Word of Mouth: Maui

Adventures, farm-to-table dining and more on the idyllic Valley Isle

Presented by KAYAK

The idyllic and magical island of Maui is #1 this year on KAYAK’s 2018 Trending Destinations List—made up of the destinations seeing the biggest search increases year over year. Certainly a favorite with CH, Hawaii‘s archipelago offers stunning views, majestic national parks, some of the best surfing in the world and so much more. Known as the Valley Isle, Maui is the second-biggest Hawaiian island and while it continues to evolve as a vacation destination—thanks to farm-to-table dining, gorgeous hotels, cafes and plenty of adventures—its laid-back vibe remains the same.

If you’re planning to visit Maui, check out KAYAK’s Travel Hacker Guide, an interactive resource full of data-driven insights that’s full of helpful tips and tricks. When exploring the guide, we found the least expensive time to visit is September, which also happens to be one of the warmest months—with temperatures in the high 70s—and when hotel stays are most affordable. From our own experience, there’s no bad time to visit Maui, and here are some of our favorite spots to visit when vacationing on the majestic island.

Paia Inn Cafe

With more to offer than just hotel accommodations, Paia Inn boasts a cafe that serves a wide selection of juices and smoothies—and brunch, which is a bit of an anomaly on an island that rises with the sun. We recommend trying the Breakfast Board—pork belly, lox and a boiled egg—after a few hours swimming, surfing or hiking. Our favorite juice is the beet, chard, apple and hibiscus blend, but it’s worth tasting one of the shrub sparklers too. The cafe also plays host to live music on the weekends.

Travaasa Resort

Located on the eastern tip of Maui, Travaasa Resort is the first property on the island to see the sun rise and offers plenty of ideal outdoor spaces to watch the sky change. Luxurious but low-key, the hotel sports bungalows complete with private lanais and ocean views; as well as junior suites and family suites that sleep up to six people. The spa offers treatments using only organic and bioenergetic products to naturally treat, heal and revitalize. While the resort features outdoor pools, trail rides, pole fishing and more, Haleakalā National Park is just a 32-minute drive away and well worth a visit.

Puka Puka

Specializing in local products from Hawaii and the Polynesian islands, with occasional finds from the West Coast and Tahiti, Puka Puka is part shop, part gallery. The space upstairs is open for exhibitions, while downstairs is full of hand-picked clothing, accessories, art, books and more. Don’t miss the classic 1960s style Birdwell swim shorts for men in a new edition, and crystal jewelry that’s made exclusively for Puka Puka by Tom Binns. For those who want to bring home some souvenirs but have already filled their bags, the shop is just opening up online as well.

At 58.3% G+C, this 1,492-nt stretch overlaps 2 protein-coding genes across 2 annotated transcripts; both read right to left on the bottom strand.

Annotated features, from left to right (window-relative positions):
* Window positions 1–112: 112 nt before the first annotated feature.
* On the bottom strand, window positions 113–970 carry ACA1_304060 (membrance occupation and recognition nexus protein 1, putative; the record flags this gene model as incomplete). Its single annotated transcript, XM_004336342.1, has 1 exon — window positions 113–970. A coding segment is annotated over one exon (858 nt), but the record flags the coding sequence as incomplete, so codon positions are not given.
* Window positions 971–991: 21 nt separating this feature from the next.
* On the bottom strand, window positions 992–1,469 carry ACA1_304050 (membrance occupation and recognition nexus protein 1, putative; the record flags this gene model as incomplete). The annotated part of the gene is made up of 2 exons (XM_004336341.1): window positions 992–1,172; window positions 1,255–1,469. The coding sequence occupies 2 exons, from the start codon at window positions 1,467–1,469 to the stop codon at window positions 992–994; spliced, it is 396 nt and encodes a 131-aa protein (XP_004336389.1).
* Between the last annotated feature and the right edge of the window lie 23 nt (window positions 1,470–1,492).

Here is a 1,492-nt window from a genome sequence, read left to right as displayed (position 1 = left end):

O’o Farm

Upon arrival at O’o Farm, a guide shows visitors the fields where the ingredients for the Pacific’O restaurant are sourced. Your guide is also a farmer, so they can answer any questions you might have as you smell and taste your way through the 80 kinds of vegetables growing on the farm. The tour culminates with a three-course meal prepared by farm chef Daniel Eskelsen—with salad hand-picked by the visitors. A true farm-to-table experience, the farm is entirely sustainably maintained and biodynamically cultivated. The meal is served family style with meat and fish, but vegan and allergy-friendly options are available by request. If you want to have an alcoholic drink you’re welcome to bring your own wine or beer. They also just launched a morning seed-to-cup tour, in which visitors can learn about reducing ripe coffee cherries to seeds, roasting and more.

Goofy Foot Surf School

It’s almost sacrilege to visit Maui and not take at least one surfing lesson. For 25 years, Goofy Foot Surf School (located in Lahaina) has offered classes, with experience ranging from complete beginners to professionals and differently abled individuals. For the beginner who is wave-curious the first lesson ($65 for group lessons) is around two hours, during which the first half hour is based on land. Once in the ocean, if students don’t stand up and ride a wave during the first lesson, the class is free. The school also offers surf camps and stand-up paddle-board lessons. While in the town, don’t miss the outdoor artisan market. It’s also a great spot for whale watching; rafts go out into the humpback sanctuary where the animals hang out to mate from December to April.


Celebrating the simplicity and complex flavors of Japanese cuisine, Nuka is a popular hangout for visitors and locals alike. Minimalist ingredients and good vibes fill the restaurant, which focuses on fresh, locally sourced produce and affordable prices. Try the thick and sweet miso butterfish and the gobo chips (burdock root sliced thinly and fried with sea salt) for starters. The homemade black sesame ice cream is nutty, and not too sweet—the perfect end to your meal. Nuka doesn’t take reservations, so make sure you stop by before hunger hits too hard.

Images courtesy of respective venues